Don’t panic! Advice from professors

By JONATHAN NESWICK Lifestyles Reporter

The first week of classes may leave many new students with unanswered questions, but a few of South Dakota State’s professors came together to give advice to incoming students.

New Jacks are entering “syllabus week,” which means a lot of new things for first-year students: new schedules, new home, new friendships and new things to worry about. 

For those who have not decided on a major, University College professor Amy Pedersen said uncertainty about an area of study is common, and just fine.

“Take some time to get to know yourself and what you are looking for in life,” Pedersen said. “Many adults don’t know what they want to do and are unhappy in a career because they didn’t take the time to learn about themselves and use a process like we do in Exploratory Studies.”

A 2013 CareerBuilder study showed that 31 percent of college graduates ages 35 and older never work in their major field of study.

English professor Lynn Hublou said a great way to get to know yourself is to expand your horizons and get involved outside of class.

“Students need to plug into the experience,” Hublou said. “Embrace every opportunity because their time here is so short and these opportunities may not happen again.”

Freshman music education major Alyssa Anderson wondered how she could get involved at SDSU and what would look good on a resume. 

Pedersen said the opportunities to make friends at South Dakota State are endless and that finding others with similar interests will make students more comfortable in their new community. Being involved in campus clubs or volunteer organizations are great résumé-builders as well.

Kevin Moody, a freshman music education major, said his greatest concern about college was being lost in the shuffle of his social life and his class schedule.

Biology professor Samson Smith said the best way to achieve a balanced schedule in the first year is knowing when there is free time to accomplish tasks can help keep students on track with responsibilities.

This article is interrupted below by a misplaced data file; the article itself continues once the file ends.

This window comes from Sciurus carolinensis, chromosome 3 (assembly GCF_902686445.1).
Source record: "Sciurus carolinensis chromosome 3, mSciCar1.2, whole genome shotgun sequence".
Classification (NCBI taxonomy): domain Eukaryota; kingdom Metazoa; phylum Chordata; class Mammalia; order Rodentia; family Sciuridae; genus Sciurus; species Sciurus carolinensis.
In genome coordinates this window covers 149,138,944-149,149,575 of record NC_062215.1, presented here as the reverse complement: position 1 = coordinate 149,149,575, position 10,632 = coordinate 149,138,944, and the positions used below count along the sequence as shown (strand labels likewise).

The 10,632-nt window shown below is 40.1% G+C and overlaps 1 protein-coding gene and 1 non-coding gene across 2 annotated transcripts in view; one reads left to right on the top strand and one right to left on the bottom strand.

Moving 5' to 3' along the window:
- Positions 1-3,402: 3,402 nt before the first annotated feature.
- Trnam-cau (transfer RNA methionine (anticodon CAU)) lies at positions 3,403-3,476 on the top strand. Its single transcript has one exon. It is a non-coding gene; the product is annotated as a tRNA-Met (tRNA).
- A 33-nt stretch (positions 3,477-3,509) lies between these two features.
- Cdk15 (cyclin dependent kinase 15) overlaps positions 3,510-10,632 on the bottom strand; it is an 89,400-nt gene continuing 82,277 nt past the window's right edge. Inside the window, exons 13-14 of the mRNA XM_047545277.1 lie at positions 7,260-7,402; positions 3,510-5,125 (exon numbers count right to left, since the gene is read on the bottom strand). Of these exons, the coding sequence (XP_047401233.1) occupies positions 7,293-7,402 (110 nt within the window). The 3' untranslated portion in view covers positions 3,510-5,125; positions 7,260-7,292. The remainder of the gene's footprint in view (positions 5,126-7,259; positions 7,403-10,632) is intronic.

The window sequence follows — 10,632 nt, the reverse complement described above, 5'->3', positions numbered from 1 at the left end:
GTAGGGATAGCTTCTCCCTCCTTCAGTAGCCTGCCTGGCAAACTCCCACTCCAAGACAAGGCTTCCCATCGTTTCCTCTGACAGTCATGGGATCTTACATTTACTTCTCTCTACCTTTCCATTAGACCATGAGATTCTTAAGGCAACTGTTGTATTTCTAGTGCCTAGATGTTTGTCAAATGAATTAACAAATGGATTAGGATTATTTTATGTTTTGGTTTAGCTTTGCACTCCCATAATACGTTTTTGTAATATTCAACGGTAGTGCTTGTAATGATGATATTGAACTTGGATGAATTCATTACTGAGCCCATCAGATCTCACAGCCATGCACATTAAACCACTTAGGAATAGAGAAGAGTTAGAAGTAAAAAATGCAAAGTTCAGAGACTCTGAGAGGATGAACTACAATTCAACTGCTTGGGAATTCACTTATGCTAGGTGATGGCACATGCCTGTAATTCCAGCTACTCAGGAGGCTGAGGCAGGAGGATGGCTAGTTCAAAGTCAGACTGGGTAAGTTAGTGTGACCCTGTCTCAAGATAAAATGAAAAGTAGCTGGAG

“Visualizing your time like this is the first step in seeing some little blocks of time that can be used more productively right at the beginning of the term,” Smith said.

Hublou stressed the importance of studying at the college level, which includes staying on top of assignments, preparing for exams and checking the syllabus. 

“A university education stands for something in the real world, so treat it with that same importance,” Hublou said. 

Smith said students need to learn how to be responsible for themselves when it comes to schoolwork.

“It will be very tempting to rely on your professors and classmates for reminders when an assignment is due or when an exam is scheduled,” Smith said. “The burden of planning your time is now squarely on you.”

Making connections with peers and instructors should be done sooner rather than later, Pedersen said. Getting to know classmates during group work and connecting with professors will serve as a network and resources throughout your college career.

Hublou said an open mind is one of the major keys to a successful school year. 

“Challenging yourself to try new things will lead to an overall successful college experience,” Hublou said. “Welcome new ideas, embrace the possibility of your perspective changing, and be open to the diversity that surrounds you.”